Run a Tapered Fork on a 1.5" Cannondale
If you have bought a Cannondale mountain bike, you may be surprised at the limited number of fork options due to Cannondale's non-standard straight 1.5" headtube choice. Most bikes use a straight 1 1/8" headtube. Nicer frames use a tapered 1 1/8" to 1 1/2" design. The larger diameter is stiffer and provides for a larger bearing surface, so Cannondale wasn't being totally arbitrary with their choice, but it's nonstandard nonetheless.
If you're looking for a replacement, there are very few options. I got a 1.5" Rock Shox Recon Gold TK a while back, and it's a great fork for the money -- about $300-350 online. This was made by Rock Shox for Cannondale's top-of-the-line Trail SL 29er hardtail. It was significantly better at dampening rough trails and keeping the tire in contact with the ground than the RST Deuce that came with my Trail SL4.
As time passed and my bike habits changed, I wanted something sleek and light. Most of my riding these days is commuting to and from work, and a recent job change made it so that the commute was nearly completely on paved bike trails. My previous commute had about 8 miles of hardpack and gravel trails mixed in, so I was thankful for the front suspension. But the new commute opened the door to slick tires and a rigid front end.
Niner Bikes makes some of the best frames out there, and they offer a rigid carbon fork for mountain bike minimalists. The only problem for me though was that they offer it only in straight 1 1/8" or tapered 1 1/8 to 1 1/2" fitments -- no straight 1 1/2". After some searching, I found a solution that would let me run the fork on my Cannondale.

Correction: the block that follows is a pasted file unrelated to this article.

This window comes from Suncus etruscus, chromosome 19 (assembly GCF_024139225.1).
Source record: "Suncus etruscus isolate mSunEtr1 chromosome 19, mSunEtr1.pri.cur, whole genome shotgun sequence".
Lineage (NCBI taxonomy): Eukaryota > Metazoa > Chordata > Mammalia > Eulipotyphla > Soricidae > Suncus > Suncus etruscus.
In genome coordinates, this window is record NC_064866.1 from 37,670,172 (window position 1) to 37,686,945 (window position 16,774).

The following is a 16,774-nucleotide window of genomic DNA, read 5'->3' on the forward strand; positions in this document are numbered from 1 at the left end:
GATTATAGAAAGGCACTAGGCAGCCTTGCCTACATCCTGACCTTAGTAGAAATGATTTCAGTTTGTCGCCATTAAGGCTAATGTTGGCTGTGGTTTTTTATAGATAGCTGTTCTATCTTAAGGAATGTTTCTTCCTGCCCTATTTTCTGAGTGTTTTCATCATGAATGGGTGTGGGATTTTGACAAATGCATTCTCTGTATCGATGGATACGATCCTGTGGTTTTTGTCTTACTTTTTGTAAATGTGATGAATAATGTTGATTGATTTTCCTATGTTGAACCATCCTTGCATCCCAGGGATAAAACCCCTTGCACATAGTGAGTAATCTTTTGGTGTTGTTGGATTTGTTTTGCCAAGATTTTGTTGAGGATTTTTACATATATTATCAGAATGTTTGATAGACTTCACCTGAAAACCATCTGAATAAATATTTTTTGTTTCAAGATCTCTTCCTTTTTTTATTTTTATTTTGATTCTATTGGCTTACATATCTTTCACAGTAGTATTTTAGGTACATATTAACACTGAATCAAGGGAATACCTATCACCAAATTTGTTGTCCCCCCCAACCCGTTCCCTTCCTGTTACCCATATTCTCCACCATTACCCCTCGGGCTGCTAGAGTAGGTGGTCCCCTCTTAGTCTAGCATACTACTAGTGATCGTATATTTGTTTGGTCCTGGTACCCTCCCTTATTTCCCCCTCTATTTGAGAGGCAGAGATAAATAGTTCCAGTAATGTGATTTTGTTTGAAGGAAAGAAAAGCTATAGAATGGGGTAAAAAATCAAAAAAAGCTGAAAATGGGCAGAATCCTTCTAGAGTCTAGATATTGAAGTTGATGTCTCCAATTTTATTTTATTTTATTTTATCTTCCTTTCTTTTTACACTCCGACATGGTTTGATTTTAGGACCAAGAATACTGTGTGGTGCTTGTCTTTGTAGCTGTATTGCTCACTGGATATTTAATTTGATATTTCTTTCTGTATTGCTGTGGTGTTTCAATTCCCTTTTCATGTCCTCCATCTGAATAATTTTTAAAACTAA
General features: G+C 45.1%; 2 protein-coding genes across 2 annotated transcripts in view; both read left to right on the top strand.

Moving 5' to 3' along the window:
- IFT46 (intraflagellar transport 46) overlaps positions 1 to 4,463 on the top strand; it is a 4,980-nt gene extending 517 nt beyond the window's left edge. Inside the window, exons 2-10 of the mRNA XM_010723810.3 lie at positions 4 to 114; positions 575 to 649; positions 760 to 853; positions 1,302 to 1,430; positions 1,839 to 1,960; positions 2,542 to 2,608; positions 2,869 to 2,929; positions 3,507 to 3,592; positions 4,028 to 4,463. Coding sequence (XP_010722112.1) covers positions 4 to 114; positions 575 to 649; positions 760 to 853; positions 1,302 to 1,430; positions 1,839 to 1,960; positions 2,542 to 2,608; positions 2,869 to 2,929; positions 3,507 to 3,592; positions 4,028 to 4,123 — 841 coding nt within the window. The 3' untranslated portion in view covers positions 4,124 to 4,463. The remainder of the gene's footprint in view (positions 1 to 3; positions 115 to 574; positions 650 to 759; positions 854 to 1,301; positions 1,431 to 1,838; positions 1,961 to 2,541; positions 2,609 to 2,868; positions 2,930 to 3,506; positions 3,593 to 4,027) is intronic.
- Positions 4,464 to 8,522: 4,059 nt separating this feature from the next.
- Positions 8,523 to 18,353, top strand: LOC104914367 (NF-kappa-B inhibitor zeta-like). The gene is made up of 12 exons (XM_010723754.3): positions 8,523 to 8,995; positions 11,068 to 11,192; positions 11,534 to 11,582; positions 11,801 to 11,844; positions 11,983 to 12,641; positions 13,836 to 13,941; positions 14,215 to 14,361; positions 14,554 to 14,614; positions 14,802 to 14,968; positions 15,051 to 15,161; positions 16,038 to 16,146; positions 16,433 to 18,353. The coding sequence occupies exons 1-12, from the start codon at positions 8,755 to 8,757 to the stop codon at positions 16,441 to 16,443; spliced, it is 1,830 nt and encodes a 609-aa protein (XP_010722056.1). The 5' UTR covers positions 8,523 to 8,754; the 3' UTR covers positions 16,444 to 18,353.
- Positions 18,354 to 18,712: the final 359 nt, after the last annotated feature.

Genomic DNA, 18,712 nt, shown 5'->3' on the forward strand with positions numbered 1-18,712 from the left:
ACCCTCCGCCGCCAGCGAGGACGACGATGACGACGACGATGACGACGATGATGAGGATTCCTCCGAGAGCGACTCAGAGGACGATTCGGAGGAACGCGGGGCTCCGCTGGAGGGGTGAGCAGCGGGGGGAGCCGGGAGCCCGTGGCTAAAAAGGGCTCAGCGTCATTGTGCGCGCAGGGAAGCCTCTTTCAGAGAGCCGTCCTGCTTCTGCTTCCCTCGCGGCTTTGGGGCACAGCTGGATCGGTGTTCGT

FSA produced a headset for a while called the Gravity One. It is designed to fit in straight 1.5" headtube frames, but allows you to use a tapered fork. It appears that it's not in production anymore, however I did manage to find it at a couple of online retailers. You can find it at Canondale Experts or Universal Cycles.
It's a nice looking piece, with clean edges and large bearings. The package came with everything I needed to install it on my bike, including the crown race.
To remove the existing headset cups in the frame, I made a tool using a length of 1.25" pipe (closet rod actually). Just cut a one foot length of pipe, then make two cuts at one end of the pipe so you can splay that end out. Park Tool sells this for $30 or so, but it's pretty easy to make.
Slide the pipe through the head tube so that the splayed ends engage one set of cups, then hammer the other end of the pipe to knock it loose. Repeat for the other cup. Simple.
To press in the new cups, I used a Bessey woodworking clamp to gently work them in and keep them square.
I used a length of 1 1/2" PVC pipe to set the crown race on the Niner fork. This took more effort than I expected it would, but it's a super tight fit now.
The remaining assembly from there was very straightforward. The carbon fork comes with a special insert to support the carbon steerer where the stem clamps on, along with some special paste to add friction to the steerer-stem clamping surface.
This change took nearly 1500 grams off the weight of the bike. The steering is razor sharp, and the ride isn't so jarring that my hands or arms are tired at the end of a long ride. Coupled with changing out to 28mm slick tires, the bike is a lightweight rocket now. It weighs 21 lbs now (it was 30 when new). The fork and tires seem to be good for a 1-2 mph improvement in speed.